M. Night Shyamalan enjoyed somewhat of a revival since The Visit (2015) and Split (2016), never quite meeting the triumphs of The Sixth Sense (1999) and Unbreakable (2000), but still at least becoming watchable again.
As for Glass (2019), the third in a trilogy with Unbreakable and Split, the faults of his authorship stand in relief against these two stronger entries.
If you don’t know what to watch next, Glass is available on Amazon Prime. The psychological superhero thriller got largely negative reviews, with only thirty-seven percent of critics aggregated via Rotten Tomatoes praising the film.
The filmmaker also wrote, co-produced, and made a cameo appearance in the picture.
Unbreakable hero David “The Overseer” Dunn (Bruce Willis) and Split villain Kevin Wendell “The Horde” Crumb (James McAvoy) are institutionalized at the same Philadelphia facility as The Overseer’s nemesis, Elijah “Mister Glass” Price (Samuel L. Jackson).
There, Doctor Ellie Staple (Sarah Paulson), a psychiatrist who specializes in treating patients who believe they’re superheroes or otherwise superhuman, studies the three characters.
But Mister Glass has a plan for escape, and with The Horde in his reach, an alliance between the two could spell doom for the city The Overseer can no longer protect.
The premise is the highlight of the movie – three of Shyamalan’s finest creations conflicting against one another in a setting evocative of the ambiguous realism making Unbreakable a masterstroke of suspense.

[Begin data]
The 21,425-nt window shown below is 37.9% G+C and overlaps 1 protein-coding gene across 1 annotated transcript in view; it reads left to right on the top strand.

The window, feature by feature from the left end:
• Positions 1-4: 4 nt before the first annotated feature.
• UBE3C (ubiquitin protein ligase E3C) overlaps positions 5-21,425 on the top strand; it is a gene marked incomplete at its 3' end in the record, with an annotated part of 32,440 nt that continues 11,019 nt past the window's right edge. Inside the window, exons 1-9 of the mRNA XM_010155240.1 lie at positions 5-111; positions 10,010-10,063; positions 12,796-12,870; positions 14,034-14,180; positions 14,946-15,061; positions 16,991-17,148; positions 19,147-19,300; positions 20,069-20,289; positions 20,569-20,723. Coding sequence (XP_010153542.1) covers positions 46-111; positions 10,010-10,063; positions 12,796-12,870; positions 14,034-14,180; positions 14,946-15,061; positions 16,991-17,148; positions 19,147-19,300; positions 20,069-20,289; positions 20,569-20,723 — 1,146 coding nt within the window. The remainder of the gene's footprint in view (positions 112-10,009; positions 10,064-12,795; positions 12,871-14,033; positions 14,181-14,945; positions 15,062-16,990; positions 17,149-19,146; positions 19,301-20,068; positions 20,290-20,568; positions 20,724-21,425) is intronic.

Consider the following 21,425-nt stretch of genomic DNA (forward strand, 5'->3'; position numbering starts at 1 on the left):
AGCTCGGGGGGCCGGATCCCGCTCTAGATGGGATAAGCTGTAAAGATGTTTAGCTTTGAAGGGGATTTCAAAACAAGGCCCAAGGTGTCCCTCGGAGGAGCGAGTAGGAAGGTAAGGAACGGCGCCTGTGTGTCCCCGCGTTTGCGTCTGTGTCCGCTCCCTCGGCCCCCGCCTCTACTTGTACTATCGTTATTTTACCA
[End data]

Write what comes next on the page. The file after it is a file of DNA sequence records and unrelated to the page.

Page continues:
It would’ve done the same for Split, if not for a denouement which decisively answers the question, “Does The Beast exist?” when no answer is what gives Unbreakable its staying power.
For the first time since Unbreakable, the audience asks themselves if The Overseer, The Horde, and Mister Glass really are players in a comic book, or if they’re suffering from a collective delusion of grandeur; debating the truth of the text warrants devoted re-watches.
But Shyamalan makes the same miscalculation at the end of Glass as at the end of Split, except worse, unleashing a veritable Pandora’s box of absurdity onto his world-building that no amount of mystery could ever close again.
And he might not have made this error if he hadn’t marketed himself as a brand after the success of The Sixth Sense, the Wellesian wunderkind, the lovechild of Sir Alfred Hitchcock and Steven Spielberg whose signature style orbits the climactic twist (even at its most contrived).
It’s the reason why auteur theory, developed in postwar Europe as part of the French New Wave by early film critics obsessed with studying Hollywood directors, is problematic and borderline fallacious in the inherently collaborative world of moviemaking.
Shyamalan is indisputably talented – The Sixth Sense is one of the best of all time – but The Sixth Sense and Unbreakable are greater than their twists, and even Hitchcock knew his limits. Hitch cast himself in cameos, but he never delivered a line, and he didn’t pen a word of dialogue.
His greatness lay in knowing when to take “no” for an answer.
If Shyamalan had an executive to answer to, or a seasoned screenwriter to ground his concepts into the dramatically satisfying, Glass might have lived up to its “super” potential.
What it is instead, is a delusion of grandeur.